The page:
Drug Alcohol Abuse Term Paper

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Drug/Alcohol Abuse

Drug and alcohol abuse has been a growing problem across the world especially in young adults. In U.S. alone, alcohol is the most often used substance. Almost 90% of adults state some experience with alcohol consumption. Alcohol is a depressant that impairs the nervous system activity. Besides, it can also affect judgment, mental state, agility, physical coordination and also concentration. It is also responsible for garbled speech and staggering gait. It can also result in lack of appropriate sexual behavior or aggression. Heavy alcohol use can lead to state of trance because of which a person is unable to react normally to his surroundings or coma. Moderate alcohol use can also impact the individual's capability to function normally at home, work or school. Besides, it can also cause law and order problems. Long-term alcohol use leads to liver damage and loss of memory. Different approaches have been demonstrated to be useful for the treatment of serious alcohol problems. These treatments constitute the Community Reinforcement Approach, Cue Exposure treatment, Project CALM and other social skills training. Cognitive behavioral therapy assists in the treatment of benzodiazepine withdrawal in people who have become addicted at the time of treatment for panic disorders. Whereas the other approaches might be helpful for treatment of benzodiazepine withdrawal, they have not been assessed scientifically in the identical manner. (Drug and Alcohol Abuse and Dependence)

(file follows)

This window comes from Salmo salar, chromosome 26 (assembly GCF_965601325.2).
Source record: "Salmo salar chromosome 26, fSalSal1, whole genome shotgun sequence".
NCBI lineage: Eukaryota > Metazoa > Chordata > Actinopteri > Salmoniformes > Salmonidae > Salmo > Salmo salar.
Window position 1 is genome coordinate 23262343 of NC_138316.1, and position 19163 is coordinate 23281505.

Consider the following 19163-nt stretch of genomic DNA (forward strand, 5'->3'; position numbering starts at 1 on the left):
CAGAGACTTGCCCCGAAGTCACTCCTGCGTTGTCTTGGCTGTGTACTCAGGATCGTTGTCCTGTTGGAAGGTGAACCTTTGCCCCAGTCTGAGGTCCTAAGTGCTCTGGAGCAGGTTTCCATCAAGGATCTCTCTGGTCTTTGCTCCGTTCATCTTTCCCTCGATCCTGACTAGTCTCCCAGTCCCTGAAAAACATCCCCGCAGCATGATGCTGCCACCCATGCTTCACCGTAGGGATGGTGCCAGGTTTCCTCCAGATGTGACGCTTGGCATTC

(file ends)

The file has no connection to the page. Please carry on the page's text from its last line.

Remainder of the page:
II. History of the Problem:Download full Download Microsoft Word File
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TOPIC: Term Paper on Drug Alcohol Abuse Assignment